Fifteen deprived Palestinian children will travel to Dubai next week to be fitted with prosthetic limbs in one of the largest such projects undertaken in the emirate. The Sheikh Mohammed Bin Rashid Al Maktoum Humanitarian and Charity Establishment and the Palestine Children's Relief Fund (PCRF) have teamed up to bring the children.
There are three kinds of artificial limbs available but the children will be fitted with the most modern technology which will allow them the maximum amount of movement, including picking up objects and will also look better than cheaper alternatives. Some of the 15 lost limbs to illness and childhood disease while others are the victims of war. Earlier this year the two charities brought four children to Dubai to be treated. Among them was Saad Qandeel, 11, who had been so disfigured by shrapnel in an Israeli missile strike that his mother recognised him only by his toes.
Six-year-old Ghada Awad had such a severe case of meningitis that doctors advised that her right leg be amputated. Every year, the PCRF sends dozens of injured children from the Palestinian Territories, Lebanon, Iraq and Syria for free care abroad, and treats thousands more through visiting missions to the territories and Lebanon. In spite of the difficulty of getting the children and their mothers out of the Palestinian Territories due to political impediments such as checkpoints and visas, it is still far better for the children to come to the UAE than to be treated in rundown and ill-equipped hospitals in the territories.
"Because of the medical situation in Palestine, things are becoming very bad," said Saleh Zaher al Mazroei, the acting director of the charity. "Due to the occupation, the children can't get treated so the easiest way for us to help the children there is bringing them here. "Even if you could send money, they don't even have the equipment to help people and here in the UAE everything is ready for them, medically, socially and financially."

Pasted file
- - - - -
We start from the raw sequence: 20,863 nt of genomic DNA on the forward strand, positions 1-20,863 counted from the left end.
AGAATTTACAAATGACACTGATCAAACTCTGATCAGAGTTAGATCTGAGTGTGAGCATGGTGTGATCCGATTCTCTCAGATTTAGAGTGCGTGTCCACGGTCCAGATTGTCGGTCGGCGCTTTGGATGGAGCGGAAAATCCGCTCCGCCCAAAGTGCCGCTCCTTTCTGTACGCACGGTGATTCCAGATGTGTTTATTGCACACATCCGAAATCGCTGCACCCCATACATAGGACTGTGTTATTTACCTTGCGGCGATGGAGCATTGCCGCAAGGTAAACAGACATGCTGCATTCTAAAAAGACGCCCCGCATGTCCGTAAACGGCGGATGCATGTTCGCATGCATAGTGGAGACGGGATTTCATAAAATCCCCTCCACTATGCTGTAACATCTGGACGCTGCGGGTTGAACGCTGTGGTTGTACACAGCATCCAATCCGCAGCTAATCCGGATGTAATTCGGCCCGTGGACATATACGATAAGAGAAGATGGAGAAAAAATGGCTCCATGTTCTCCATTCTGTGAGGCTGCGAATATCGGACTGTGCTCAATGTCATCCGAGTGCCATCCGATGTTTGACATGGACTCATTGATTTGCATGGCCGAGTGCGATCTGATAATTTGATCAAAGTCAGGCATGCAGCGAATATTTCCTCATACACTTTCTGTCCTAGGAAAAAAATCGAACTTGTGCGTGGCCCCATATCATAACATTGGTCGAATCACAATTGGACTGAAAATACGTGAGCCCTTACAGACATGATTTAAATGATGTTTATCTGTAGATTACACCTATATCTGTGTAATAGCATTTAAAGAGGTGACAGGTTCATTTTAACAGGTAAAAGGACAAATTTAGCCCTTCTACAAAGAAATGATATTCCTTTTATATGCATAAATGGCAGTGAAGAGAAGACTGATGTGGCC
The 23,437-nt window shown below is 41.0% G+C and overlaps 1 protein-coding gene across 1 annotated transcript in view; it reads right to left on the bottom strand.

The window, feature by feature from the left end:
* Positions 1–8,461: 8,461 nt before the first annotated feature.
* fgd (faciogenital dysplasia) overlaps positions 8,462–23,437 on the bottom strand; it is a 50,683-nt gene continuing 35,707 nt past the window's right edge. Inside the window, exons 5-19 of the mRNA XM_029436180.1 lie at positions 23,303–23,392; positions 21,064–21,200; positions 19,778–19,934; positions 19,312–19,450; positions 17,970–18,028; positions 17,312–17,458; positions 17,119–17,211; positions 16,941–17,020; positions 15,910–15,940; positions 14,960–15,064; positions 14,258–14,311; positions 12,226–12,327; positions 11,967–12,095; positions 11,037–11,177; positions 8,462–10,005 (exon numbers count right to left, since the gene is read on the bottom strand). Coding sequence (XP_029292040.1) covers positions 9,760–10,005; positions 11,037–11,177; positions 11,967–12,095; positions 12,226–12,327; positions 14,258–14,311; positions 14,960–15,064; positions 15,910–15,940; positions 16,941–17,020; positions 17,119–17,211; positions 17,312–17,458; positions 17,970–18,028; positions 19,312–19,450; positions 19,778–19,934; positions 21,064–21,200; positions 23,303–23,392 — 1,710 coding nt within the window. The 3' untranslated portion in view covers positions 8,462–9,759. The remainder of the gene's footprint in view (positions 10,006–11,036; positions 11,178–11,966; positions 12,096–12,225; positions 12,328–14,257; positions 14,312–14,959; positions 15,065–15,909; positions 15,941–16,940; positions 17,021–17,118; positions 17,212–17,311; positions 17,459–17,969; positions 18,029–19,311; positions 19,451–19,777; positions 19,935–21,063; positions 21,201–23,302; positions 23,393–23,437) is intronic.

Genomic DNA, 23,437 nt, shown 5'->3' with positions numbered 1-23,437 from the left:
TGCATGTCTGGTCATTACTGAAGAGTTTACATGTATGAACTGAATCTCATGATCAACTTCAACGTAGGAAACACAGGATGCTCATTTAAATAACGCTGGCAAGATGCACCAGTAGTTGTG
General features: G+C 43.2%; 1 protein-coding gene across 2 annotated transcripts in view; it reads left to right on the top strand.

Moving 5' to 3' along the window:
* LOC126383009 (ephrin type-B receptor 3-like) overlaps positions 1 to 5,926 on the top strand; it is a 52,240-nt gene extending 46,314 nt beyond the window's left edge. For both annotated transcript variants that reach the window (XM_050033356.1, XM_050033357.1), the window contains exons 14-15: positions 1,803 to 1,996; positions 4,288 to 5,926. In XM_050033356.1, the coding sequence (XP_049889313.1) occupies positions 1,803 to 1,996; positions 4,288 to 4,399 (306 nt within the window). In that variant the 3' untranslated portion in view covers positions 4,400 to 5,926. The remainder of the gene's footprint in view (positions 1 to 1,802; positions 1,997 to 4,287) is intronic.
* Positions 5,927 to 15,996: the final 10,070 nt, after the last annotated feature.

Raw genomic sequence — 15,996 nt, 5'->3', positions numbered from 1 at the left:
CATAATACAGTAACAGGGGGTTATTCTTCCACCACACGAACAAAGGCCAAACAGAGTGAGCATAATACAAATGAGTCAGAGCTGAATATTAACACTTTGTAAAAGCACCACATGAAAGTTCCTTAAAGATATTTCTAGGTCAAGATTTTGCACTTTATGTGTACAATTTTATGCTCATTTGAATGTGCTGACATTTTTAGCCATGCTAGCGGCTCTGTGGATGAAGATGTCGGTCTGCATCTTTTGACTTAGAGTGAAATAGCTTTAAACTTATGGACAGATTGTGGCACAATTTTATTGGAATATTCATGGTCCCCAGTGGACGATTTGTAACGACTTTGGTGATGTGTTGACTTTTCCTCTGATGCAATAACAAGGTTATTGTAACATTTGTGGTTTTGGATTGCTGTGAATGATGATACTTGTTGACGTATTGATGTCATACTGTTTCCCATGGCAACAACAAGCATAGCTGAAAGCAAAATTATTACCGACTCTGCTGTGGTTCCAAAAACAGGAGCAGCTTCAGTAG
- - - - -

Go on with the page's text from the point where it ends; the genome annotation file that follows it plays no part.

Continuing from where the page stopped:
The first child brought here by the Sheikh Mohammed charity came in 2003. The boy was born without a nose and specialists in rhinoplasty built him one. This latest mission is the largest to be brought to the Emirates and the charity hopes there will be many more. It is, said Mr Mazroei, a direct instruction from Sheikh Mohammed bin Rashid, Vice President of the UAE and Ruler of Dubai, that the charity make the children of the Palestinian Territories a priority in their work.
"Everything we do comes directly from the instructions of His Highness," he said. "He calls and tells us to help people, whether it's Iraq, Pakistan, Yemen, from wherever he may be in the world at that time. "When we brought the four children earlier this year, he said he wants more and more. Now we've said that 15 are coming, he said he wants more still. He feels this is a duty to help people around the world."
Last year the charity finished building two hospitals and three schools in the West Bank. It also helped 200 cancer patients in refugee camps in Lebanon, and sent school bags and equipment to children in the country's many camps. Health care in the Palestinian Territories is severely inadequate. Only 78 hospitals serve the entire Palestinian population of about four million. Many cannot afford even the most basic necessities such as paracetamol and sheets for the operating theatres.
Some 600,000 children live in poverty and do not have adequate access to health care. Seventy-five per cent of Palestinian health care professionals are unable to report for work regularly because of restrictions on movement around the territories. More information on the charities' work can be found at www.pcrf.net and www.mcharity.org email@example.com